Activists in Hama said rebels were also surrounding the Christian town of al-Suqeilabiya and might enter the city to take out army positions as well as those of "shabbiha" - pro-Assad militias, the bulk of whom are usually Alawite but can also include Christians and even Sunnis.

"We have been in touch with Christian opposition activists in al-Suqeilabiya and we have told them to stay downstairs or on the lowest floor of their building as possible, and not to go outside. The rebels have promised not to hurt anyone who stays at home," said activist Mousab al-Hamdee, speaking by Skype.

He said he was optimistic that potential sectarian tensions with Christians could be resolved but that Sunni-Alawite strife may be harder to suppress.

SECTARIAN FEARS

U.N. human rights investigators said on Thursday that Syria's conflict was becoming more "overtly sectarian", with more civilians seeking to arm themselves and foreign fighters - mostly Sunnis - flocking in from 29 countries.

"They come from all over, Europe and America, and especially the neighbouring countries," said Karen Abuzayd, one of the U.N. investigators, told a news conference in Brussels.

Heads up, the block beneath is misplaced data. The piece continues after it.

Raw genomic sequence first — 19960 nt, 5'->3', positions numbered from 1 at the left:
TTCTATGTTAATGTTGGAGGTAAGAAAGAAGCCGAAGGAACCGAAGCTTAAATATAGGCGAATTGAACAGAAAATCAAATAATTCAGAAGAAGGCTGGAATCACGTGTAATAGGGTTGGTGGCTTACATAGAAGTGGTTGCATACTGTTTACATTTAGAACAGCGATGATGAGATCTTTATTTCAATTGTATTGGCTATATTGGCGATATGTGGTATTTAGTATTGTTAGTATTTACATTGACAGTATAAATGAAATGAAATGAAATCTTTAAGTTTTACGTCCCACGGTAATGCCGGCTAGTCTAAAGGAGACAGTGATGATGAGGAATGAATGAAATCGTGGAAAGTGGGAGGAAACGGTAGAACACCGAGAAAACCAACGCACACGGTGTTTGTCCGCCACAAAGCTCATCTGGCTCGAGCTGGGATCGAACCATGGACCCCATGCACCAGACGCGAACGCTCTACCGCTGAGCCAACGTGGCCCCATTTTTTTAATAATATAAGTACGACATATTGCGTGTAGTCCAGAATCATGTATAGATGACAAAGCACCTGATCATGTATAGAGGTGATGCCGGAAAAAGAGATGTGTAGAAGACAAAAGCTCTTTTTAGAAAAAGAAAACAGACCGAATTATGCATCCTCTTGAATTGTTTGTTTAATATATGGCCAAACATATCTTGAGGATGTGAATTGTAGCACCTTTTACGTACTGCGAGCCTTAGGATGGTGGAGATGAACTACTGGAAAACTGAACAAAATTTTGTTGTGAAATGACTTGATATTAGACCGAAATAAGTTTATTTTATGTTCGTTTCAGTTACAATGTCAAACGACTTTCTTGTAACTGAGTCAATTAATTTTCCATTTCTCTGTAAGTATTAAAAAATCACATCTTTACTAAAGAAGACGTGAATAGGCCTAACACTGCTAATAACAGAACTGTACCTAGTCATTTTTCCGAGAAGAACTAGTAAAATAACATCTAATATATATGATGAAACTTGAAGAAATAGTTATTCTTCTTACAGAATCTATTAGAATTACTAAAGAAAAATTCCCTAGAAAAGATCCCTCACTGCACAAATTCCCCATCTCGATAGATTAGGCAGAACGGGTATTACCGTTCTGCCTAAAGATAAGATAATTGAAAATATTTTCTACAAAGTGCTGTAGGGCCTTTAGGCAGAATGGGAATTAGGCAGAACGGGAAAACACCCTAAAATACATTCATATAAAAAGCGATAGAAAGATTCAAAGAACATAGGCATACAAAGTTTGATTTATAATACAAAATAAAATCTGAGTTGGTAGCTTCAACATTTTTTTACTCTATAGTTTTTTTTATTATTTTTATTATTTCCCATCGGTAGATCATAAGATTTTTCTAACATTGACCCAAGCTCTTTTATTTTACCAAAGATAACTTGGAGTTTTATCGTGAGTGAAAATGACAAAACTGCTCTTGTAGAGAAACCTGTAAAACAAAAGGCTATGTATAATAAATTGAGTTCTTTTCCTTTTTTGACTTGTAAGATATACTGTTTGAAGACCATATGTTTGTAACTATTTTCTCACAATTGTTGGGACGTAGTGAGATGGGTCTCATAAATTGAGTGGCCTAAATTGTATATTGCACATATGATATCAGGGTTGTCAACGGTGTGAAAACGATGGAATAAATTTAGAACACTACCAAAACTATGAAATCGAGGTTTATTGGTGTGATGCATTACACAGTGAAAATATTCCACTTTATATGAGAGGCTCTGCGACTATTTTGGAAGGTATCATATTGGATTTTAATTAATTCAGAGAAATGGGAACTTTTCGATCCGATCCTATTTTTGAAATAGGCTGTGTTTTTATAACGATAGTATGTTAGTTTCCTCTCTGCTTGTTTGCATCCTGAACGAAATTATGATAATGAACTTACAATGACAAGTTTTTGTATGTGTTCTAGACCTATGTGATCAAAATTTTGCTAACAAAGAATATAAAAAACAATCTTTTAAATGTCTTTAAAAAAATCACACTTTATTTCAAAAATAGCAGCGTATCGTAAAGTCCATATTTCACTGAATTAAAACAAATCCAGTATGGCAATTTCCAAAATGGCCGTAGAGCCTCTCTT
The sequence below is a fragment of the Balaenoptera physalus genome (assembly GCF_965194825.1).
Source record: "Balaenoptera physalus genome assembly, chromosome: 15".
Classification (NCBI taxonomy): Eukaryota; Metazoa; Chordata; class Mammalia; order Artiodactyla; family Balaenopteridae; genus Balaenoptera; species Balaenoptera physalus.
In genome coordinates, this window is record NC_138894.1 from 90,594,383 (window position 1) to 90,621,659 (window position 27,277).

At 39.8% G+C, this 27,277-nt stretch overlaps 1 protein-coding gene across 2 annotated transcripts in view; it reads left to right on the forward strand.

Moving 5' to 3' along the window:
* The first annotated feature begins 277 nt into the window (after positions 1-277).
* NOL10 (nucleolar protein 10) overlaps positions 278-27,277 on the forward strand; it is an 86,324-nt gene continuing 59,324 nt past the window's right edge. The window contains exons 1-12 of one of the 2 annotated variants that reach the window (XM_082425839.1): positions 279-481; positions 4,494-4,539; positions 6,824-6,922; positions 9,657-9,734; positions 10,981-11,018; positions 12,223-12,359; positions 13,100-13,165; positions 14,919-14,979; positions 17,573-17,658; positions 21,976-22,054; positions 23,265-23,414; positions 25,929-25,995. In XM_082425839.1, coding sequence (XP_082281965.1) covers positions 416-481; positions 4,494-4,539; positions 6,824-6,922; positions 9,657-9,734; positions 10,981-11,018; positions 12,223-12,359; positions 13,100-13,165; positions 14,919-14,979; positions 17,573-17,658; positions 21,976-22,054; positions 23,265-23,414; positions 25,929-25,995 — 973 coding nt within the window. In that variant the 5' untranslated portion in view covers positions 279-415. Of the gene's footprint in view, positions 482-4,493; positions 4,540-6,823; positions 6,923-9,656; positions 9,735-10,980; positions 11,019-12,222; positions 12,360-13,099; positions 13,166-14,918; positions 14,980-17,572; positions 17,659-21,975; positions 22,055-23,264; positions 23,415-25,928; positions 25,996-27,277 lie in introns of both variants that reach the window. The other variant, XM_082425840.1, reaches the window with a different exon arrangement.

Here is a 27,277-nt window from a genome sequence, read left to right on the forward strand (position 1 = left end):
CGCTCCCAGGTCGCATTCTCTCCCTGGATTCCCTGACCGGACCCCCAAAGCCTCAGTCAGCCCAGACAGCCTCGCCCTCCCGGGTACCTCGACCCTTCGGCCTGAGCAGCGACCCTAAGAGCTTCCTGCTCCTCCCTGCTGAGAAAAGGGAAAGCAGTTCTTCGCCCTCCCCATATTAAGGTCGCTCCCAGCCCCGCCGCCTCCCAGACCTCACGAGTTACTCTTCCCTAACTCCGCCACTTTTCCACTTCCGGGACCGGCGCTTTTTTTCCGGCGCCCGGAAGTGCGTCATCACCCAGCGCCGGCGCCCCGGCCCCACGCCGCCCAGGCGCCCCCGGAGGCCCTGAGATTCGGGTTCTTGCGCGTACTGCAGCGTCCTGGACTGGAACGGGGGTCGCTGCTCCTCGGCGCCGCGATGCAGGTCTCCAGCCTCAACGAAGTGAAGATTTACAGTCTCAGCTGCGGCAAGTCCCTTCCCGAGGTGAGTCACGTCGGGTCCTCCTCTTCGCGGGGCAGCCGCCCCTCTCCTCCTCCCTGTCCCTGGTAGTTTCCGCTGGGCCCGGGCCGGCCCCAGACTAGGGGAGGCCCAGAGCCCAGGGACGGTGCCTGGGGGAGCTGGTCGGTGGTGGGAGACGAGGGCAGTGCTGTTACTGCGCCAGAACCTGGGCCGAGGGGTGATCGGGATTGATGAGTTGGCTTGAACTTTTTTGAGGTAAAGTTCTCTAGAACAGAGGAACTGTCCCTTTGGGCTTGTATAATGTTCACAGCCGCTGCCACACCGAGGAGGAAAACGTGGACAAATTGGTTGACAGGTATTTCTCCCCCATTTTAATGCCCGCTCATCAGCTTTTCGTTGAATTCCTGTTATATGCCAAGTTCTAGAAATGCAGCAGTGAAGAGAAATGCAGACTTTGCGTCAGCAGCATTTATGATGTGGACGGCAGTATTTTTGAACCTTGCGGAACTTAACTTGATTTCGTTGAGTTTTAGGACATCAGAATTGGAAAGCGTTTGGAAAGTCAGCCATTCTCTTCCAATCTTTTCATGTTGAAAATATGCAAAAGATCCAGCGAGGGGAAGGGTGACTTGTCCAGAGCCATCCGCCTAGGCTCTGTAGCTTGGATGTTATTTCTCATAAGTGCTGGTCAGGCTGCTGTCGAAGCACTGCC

Deeper sectarian divisions may diminish prospects for post-conflict reconciliation even if Assad is ousted, and the influx of foreigners raises the risk of fighting spilling into neighbouring countries riven by similar communal fault lines.

Some activists privately voiced concerns of sectarian violence, but the rebel commander in Hama said fighters had been told "violations" would not be tolerated and argued that the move to attack the towns was purely strategic.

"If we are fired at from a Sunni village that is loyal to the regime we go in and we liberate it and clean it," he said. "So should we not do the same when it comes to an Alawite village just because there is a fear of an all-out sectarian war? We respond to the source of fire."

President Vladimir Putin of Russia, Assad's main ally and arms supplier, warned that any solution to the conflict must ensure government and rebel forces do not merely swap roles and fight on forever. It appeared to be his first direct comment on the possibility of a post-Assad Syria.

The West and some Arab states accuse Russia of shielding Assad after Moscow blocked three U.N. Security Council resolutions intended to increase pressure on Damascus to end the violence, which has killed more than 40,000 people. Putin said the Syrian people would ultimately decide their own fate.

Assad's forces have been hitting back at rebel advances with heavy shelling, particularly along the eastern ring of suburbs outside Damascus, where rebels are dominant.